Earth Matters

Taking Science to the People: Climate Forum in Maryland

March 20th, 2012 by Mike Carlowicz

Ernie Hilsenrath spent more than 40 years working for NASA, and though he officially retired a few years ago, he is still a great advocate for his employer and for science. The longtime atmospheric chemist is both amazed and troubled by how few people know that NASA works in Earth science. He is equally troubled by all of the misinformation and misunderstanding in the public discourse about our planet.

“I have met many educated people who did not know that NASA runs Earth-observing missions,” said Hilsenrath, who served as deputy project scientist and program scientist for the Aura satellite mission. “They know about going to the Moon and Hubble and astronauts and Mars rovers. But many don’t know that NASA is out there watching this planet, gathering important data about Earth systems and the quality of our environment.”

He decided to do something about it. Working with his nearby county college, local civic groups in Maryland, and several NASA colleagues, Hilsenrath has organized two public science events for this week. During “Observations from Space: Earth and Climate Change,” NASA scientists will present the latest data and images from Earth-observing satellites and then have an interactive discussion about climate change.

The first event will take place from 7 to 9 p.m. on Wednesday, March 21, and it will be geared toward students from Howard Community College and local high schools. The second forum is open to the public and will be held from 9 a.m. to noon on Saturday, March 24. Both free events will be held at Howard Community College, which is sponsoring the event along with the Climate Change Initiative of Howard County, Howard County’s Office of Environmental Sustainability, and NASA.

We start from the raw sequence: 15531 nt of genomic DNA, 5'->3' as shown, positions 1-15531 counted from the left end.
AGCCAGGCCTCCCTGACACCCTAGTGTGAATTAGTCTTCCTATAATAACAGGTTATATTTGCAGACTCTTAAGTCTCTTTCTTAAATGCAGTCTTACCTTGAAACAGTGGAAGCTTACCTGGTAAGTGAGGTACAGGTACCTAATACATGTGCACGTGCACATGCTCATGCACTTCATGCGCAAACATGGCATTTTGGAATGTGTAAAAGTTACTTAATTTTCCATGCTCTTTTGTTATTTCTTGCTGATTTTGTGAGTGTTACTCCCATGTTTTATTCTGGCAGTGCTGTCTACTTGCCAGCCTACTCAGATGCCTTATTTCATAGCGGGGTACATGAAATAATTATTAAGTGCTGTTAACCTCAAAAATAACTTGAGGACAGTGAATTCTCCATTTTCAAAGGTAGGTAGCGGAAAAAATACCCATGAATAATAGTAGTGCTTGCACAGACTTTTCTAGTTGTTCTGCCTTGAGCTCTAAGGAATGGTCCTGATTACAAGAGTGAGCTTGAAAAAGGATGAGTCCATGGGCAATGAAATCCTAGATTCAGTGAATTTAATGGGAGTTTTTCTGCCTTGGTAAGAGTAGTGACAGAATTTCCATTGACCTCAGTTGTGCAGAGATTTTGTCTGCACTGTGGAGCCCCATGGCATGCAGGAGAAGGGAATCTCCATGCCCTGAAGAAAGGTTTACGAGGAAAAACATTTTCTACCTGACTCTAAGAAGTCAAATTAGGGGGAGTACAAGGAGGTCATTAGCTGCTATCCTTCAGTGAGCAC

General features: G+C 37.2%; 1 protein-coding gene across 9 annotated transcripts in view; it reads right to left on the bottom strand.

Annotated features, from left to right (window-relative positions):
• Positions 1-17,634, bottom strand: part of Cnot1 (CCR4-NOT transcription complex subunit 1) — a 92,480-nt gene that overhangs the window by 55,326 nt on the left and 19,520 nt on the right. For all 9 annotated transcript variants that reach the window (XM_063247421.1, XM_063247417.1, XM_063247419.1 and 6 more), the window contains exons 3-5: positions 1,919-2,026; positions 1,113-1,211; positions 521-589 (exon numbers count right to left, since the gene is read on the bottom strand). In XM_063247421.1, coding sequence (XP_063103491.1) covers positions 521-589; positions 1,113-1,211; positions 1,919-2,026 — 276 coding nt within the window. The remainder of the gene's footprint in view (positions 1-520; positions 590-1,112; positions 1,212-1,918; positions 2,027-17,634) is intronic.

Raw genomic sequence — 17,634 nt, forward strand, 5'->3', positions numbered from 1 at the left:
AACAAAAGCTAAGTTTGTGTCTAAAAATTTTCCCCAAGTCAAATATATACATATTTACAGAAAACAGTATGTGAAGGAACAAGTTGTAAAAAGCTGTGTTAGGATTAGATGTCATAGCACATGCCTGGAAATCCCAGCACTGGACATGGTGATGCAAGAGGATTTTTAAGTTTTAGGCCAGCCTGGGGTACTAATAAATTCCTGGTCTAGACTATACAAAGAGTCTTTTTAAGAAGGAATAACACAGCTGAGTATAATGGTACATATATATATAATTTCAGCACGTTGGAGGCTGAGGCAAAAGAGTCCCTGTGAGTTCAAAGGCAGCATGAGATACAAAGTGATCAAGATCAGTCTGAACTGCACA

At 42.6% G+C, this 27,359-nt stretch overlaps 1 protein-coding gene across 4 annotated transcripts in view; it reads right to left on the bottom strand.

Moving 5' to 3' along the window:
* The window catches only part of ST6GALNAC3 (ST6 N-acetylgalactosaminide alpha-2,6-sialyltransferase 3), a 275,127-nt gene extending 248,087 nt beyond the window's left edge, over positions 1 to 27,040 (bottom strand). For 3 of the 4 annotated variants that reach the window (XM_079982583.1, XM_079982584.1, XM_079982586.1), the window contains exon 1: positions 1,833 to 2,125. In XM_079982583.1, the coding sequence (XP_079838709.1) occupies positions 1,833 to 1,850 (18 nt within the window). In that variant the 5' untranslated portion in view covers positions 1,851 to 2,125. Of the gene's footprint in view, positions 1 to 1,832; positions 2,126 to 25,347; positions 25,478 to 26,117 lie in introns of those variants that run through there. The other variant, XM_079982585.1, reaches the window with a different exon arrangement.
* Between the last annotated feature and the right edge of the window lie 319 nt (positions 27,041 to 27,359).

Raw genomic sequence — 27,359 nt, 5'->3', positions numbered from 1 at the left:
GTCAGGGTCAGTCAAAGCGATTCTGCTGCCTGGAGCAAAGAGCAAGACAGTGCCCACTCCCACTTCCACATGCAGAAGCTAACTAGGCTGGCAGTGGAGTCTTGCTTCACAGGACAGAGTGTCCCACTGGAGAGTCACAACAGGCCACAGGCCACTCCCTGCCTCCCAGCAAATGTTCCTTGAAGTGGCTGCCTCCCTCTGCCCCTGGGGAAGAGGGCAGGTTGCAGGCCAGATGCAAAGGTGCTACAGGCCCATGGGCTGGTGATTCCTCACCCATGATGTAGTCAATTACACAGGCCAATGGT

“In recent years, people have drifted away from seeing our environment and climate as a priority,” Hilsenrath noted. “I would like to raise some awareness and nudge people back to caring about it. There are some uncertainties and unknowns, but there is a lot more convincing data — non-partisan data — about real and measurable changes.”

If you cannot make it in person, both events will be shown via webcast. Visit for more information.

4 Responses to “Taking Science to the People: Climate Forum in Maryland”

  1. Valerie King says:

    I am so glad to hear NASA is bringing solid science to the climate change “debate” and will be following this work with great, personal interest.

  2. Robert VENN says:


  3. Roman says:

    It is very important.
    Climate change should matter to us all!
    After all, we live on the planet!

  4. Ovidio Muñoz says:

    gracias por darnos aconsejaré todos estos acontecimientos lastima que otras personas no se persuadan de lo que esta ocurriendo en este momento, muy bueno e importante hay que comunicárselo a los que no les importa el planeta